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New Bottega Veneta Ads Focus on Craftmanship

MILAN — When Tomas Meier, Bottega Veneta’s creative director, was planning the company’s fall ad campaign, he knew what he didn’t want — the ubiquitous fashion photographer.<br><br>"At first, we approached Irving Penn,...

MILAN — When Tomas Meier, Bottega Veneta’s creative director, was planning the company’s fall ad campaign, he knew what he didn’t want — the ubiquitous fashion photographer.

This story first appeared in the July 5, 2002 issue of WWD.  Subscribe Today.

“At first, we approached Irving Penn, but he kindly told us that at this point in his life, he didn’t want to do any more commercials. So I decided to bring someone unknown to the house,” said Meier. The company eventually chose Robin Broadbent, a New York-based British photographer who specializes in still-life beauty.

Labor-intensive craftsmanship and the sculptural feeling of the accessories are the two elements Meier was determined to transmit in the campaign, which breaks in the August Elle and will subsequently run worldwide in fashion magazines, lifestyle books and newspapers, including Vogue, W, Tatler, Vanity Fair, the International Herald Tribune, Madame Figaro and Le Monde. Meier declined to reveal Bottega Veneta’s ad budget for fall.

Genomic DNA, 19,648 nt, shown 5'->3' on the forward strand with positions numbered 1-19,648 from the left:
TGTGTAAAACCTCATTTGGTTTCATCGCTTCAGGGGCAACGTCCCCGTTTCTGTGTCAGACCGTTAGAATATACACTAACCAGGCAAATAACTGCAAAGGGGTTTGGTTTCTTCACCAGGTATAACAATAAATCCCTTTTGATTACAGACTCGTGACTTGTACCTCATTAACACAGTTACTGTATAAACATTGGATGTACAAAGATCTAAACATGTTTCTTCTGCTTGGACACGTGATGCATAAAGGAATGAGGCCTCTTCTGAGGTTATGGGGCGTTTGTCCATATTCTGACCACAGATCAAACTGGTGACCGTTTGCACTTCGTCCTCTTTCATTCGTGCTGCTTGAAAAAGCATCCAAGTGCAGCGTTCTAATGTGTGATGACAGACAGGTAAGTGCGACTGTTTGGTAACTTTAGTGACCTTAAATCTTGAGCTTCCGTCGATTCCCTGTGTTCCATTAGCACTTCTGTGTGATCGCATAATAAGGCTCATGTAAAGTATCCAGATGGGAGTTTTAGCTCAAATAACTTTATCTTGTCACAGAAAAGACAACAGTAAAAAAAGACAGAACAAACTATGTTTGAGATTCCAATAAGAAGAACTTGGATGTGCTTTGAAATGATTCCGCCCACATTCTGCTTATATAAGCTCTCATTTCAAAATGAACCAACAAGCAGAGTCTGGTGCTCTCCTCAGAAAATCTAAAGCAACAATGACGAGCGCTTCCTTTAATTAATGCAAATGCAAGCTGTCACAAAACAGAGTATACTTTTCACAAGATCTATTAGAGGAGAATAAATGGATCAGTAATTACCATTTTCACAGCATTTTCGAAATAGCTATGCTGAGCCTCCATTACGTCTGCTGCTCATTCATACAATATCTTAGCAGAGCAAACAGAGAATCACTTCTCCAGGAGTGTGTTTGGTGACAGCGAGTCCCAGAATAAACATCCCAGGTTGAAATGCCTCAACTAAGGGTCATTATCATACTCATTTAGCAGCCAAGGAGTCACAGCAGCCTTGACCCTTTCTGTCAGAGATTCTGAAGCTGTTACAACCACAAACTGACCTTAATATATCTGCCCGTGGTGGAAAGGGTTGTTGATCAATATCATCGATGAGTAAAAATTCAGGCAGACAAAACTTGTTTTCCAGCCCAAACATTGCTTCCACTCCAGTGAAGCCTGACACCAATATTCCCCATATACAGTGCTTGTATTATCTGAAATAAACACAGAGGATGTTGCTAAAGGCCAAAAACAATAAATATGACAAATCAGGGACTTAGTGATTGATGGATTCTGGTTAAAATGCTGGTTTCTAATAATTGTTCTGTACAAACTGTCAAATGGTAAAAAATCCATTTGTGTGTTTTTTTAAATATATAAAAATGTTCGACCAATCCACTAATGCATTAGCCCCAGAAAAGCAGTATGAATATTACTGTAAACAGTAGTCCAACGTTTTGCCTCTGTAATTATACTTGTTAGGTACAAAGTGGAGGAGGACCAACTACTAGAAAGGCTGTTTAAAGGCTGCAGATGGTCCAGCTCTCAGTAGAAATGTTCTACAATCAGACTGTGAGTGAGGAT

The four images, slated to run from August through November, feature two shots used in a pair on double-page spreads. The first to break is the vis-à-vis saddle-inspired woven bag, paired with a photo of brown leather strips.

The Accordion boots come with gold metal key chains, dangling off woven leather chords, while the soft red tote with braided handles is shown with sky-high stilettos made with leopard-print satin. For evening, it’s stingray clutches and a close-up of the exotic skin.

“Bottega Veneta is not about a collection but an assortment of items, each with their own life,” said Maier.

“Softness and texture are also key elements. I didn’t want to rush into things because marketing is a key factor,” he said of the campaign, the first he’s overseen since he joined the Gucci-owned luxury goods company a year ago. “Now that pretty much everything has been revised — the packaging, the logo, the store interiors and the sales staff’s uniforms — we felt ready.”